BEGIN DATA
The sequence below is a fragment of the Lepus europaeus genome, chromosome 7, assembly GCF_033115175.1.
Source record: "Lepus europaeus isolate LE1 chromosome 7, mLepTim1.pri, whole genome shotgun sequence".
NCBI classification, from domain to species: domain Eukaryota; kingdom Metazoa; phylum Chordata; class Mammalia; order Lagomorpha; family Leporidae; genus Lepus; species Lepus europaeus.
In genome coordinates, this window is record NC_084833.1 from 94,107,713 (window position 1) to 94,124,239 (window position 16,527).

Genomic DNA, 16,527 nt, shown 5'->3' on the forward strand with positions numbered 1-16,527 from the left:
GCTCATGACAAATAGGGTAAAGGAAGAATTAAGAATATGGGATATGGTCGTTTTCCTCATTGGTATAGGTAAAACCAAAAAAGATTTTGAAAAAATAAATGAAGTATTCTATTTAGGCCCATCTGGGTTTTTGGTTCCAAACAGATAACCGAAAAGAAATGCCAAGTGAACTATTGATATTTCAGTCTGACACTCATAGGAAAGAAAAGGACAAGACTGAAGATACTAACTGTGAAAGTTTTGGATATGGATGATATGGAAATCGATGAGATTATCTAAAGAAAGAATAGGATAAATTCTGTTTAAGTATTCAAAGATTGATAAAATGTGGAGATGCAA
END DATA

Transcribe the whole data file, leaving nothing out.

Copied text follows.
The sequence below is a fragment of the Lepus europaeus genome, chromosome 7, assembly GCF_033115175.1.
Source record: "Lepus europaeus isolate LE1 chromosome 7, mLepTim1.pri, whole genome shotgun sequence".
NCBI classification, from domain to species: domain Eukaryota; kingdom Metazoa; phylum Chordata; class Mammalia; order Lagomorpha; family Leporidae; genus Lepus; species Lepus europaeus.
In genome coordinates, this window is record NC_084833.1 from 94,107,713 (window position 1) to 94,124,239 (window position 16,527).

Genomic DNA, 16,527 nt, shown 5'->3' on the forward strand with positions numbered 1-16,527 from the left:
GCTCATGACAAATAGGGTAAAGGAAGAATTAAGAATATGGGATATGGTCGTTTTCCTCATTGGTATAGGTAAAACCAAAAAAGATTTTGAAAAAATAAATGAAGTATTCTATTTAGGCCCATCTGGGTTTTTGGTTCCAAACAGATAACCGAAAAGAAATGCCAAGTGAACTATTGATATTTCAGTCTGACACTCATAGGAAAGAAAAGGACAAGACTGAAGATACTAACTGTGAAAGTTTTGGATATGGATGATATGGAAATCGATGAGATTATCTAAAGAAAGAATAGGATAAATTCTGTTTAAGTATTCAAAGATTGATAAAATGTGGAGATGCAA